Cement Divs., Nat'l Gypsum Co. v. United Steelworkers, Local 135, 793 F.2d 759, 766 (6th Cir. 1986). If a dissatisfied party to an arbitration can satisfy any one of these tests, we have held, the award should be vacated. Wyandot, Inc. v. Local 227, United Food & Commercial Workers Union, 205 F.3d 922, 929 n. 3 (6th Cir. 2000). And in each decade since our decision in Cement Divisions, we have consistently applied this four-part test. See, e.g., Appalachian Reg'l Healthcare, Inc. v. United Steelworkers, Local 14398, 245 F.3d 601, 604-05 (6th Cir. 2001); Kuhlman Elec. Corp. v. Int'l Union, UAW, 144 F.3d 898, 902 (6th Cir. 1998); Beacon Journal Publ'g Co. v. Akron Newspaper Guild, Local No. 7, 114 F.3d 596, 600 (6th Cir. 1997); Dallas & Mavis Forwarding Co. v. Gen. Drivers, Local No. 89, 972 F.2d 129, 134 (6th Cir. 1992); Dobbs, Inc. v. Local No. 614, Int'l Bhd. of Teamsters, 813 F.2d 85, 86 (6th Cir. 1987).

29

This formulation, I respectfully believe, has made it easier to vacate an arbitration award on the merits than the Supreme Court meant it to be. The Supreme Court itself has told us when an arbitration award "draws its essence" from a contract. The same Court decision that gave us the "draws its essence" language, Enter. Wheel, 363 U.S. at 597, 80 S.Ct. 1358, gave us this language ("[t]he proper approach to arbitration under collective bargaining agreements" is to "refus[e] ... to review the merits of an arbitration award," id. at 596, 80 S.Ct. 1358) and gave us just one illustration of when an award may be vacated on the merits (when the arbitrator has "dispense[d] his own brand of industrial justice," id. at 597, 80 S.Ct. 1358). Since then, barring "fraud" or the "arbitrator's dishonesty," Misco, 484 U.S. at 38, 108 S.Ct. 364, the Court has said that federal courts should uphold arbitration awards so long as the arbitrator is "arguably construing" the contract, even when that construction results in a "serious error," Garvey, 532 U.S. at 509, 121 S.Ct. 1724. In view of the Court's many descriptions of this standard, I am not sure it helps matters to add our own gloss to it, and still less to do so through a four-part test that can be satisfied if any one of its formulations can be met.

30

Nor is it clear to me how the first two parts of our test — (1) whether the award conflicts with "express terms" of the agreement or (2) whether the award "imposes additional requirements that are not expressly provided in the agreement"—can be reconciled with Supreme Court precedent. Whether an award conflicts with the "express terms" of the contract or "imposes additional requirements" not provided in the contract, to begin with, are two sides of the same coin. And both sides of that coin seem to be in tension with Garvey's directive that a "serious error" in interpreting a contract does not provide an independent ground for vacating an arbitration award so long as the arbitrator was "arguably construing" the contract. 532 U.S. at 509, 121 S.Ct. 1724. After all, when will it not be the case that a losing party to an arbitration can characterize a "serious" legal error in construing a contract as an award that conflicts with "express terms" of the contract (or "imposes additional requirements" not provided in the contract)? Only an exceedingly unimaginative attorney would shy away from that argument. And from a court's perspective, what exactly is the difference between making a "serious" legal error in construing a contract and "imposing an additional requirement" not provided in the contract? The distinction is lost on me. I would prefer to focus on the "serious error"/"arguably construing" language of the Court, and go one step further—say that close cases should be resolved in favor of the presumption that the arbitrator was "arguably construing" the contract. See Ethyl Corp. v. United Steelworkers, 768 F.2d 180, 187 (7th Cir. 1985) ("We have gone on at such length because we want to make clear that we take seriously the twin propositions that (1) the reviewing court's function (whether the district court's, or this court's) is at an end when it concludes that what the arbitrator did was interpretation of the contract, and (2) when in doubt the court must find that it was interpretation."). No doubt, this view will permit only the most egregious awards to be vacated. But it is a view that seems consistent with the parties' bargain and one whose flaws at any rate can be corrected by the remedy of choosing better arbitrators.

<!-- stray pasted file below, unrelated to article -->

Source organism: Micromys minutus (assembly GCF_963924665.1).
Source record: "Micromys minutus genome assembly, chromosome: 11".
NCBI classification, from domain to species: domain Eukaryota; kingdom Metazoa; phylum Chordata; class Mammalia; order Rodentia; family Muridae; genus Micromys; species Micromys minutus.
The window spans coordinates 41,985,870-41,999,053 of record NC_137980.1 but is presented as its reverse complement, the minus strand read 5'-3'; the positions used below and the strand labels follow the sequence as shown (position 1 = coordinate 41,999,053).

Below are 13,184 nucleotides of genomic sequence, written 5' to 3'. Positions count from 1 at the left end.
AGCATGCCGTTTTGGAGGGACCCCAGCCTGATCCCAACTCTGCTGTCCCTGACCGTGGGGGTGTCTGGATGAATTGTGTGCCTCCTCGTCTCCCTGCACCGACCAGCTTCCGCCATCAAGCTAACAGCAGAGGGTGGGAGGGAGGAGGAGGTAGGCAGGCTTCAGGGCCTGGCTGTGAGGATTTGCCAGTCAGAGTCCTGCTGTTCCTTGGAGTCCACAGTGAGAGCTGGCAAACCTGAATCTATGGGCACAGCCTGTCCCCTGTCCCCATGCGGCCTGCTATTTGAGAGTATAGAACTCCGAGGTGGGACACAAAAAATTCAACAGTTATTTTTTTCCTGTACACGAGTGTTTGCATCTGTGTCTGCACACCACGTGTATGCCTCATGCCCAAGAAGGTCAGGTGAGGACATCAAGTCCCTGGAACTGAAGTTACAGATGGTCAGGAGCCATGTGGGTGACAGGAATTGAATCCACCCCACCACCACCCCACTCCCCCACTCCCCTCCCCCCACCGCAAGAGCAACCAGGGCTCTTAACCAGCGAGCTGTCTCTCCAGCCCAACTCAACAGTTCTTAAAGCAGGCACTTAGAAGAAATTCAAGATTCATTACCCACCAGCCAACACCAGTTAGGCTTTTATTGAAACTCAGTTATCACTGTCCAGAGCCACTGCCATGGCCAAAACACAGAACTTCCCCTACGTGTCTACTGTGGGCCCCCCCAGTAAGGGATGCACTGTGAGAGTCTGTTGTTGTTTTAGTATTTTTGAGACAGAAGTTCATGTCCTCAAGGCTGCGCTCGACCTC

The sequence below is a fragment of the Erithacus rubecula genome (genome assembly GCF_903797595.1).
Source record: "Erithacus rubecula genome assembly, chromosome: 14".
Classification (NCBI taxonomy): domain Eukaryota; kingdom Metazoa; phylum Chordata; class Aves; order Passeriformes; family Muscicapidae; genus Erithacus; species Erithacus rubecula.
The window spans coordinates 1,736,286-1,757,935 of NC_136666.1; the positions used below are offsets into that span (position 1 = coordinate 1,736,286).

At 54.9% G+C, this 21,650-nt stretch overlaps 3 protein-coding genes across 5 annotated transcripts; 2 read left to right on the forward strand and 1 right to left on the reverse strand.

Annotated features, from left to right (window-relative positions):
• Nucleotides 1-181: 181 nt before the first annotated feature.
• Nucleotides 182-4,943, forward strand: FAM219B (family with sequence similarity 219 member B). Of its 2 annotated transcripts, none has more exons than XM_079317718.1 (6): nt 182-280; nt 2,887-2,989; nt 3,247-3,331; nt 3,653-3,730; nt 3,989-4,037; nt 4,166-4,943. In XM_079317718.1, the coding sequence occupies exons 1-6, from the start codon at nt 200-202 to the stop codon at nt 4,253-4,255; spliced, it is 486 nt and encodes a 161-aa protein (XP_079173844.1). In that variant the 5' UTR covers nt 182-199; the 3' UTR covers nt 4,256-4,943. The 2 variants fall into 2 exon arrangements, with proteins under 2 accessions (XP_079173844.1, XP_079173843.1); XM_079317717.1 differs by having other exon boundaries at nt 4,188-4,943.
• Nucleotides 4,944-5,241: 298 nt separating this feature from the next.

31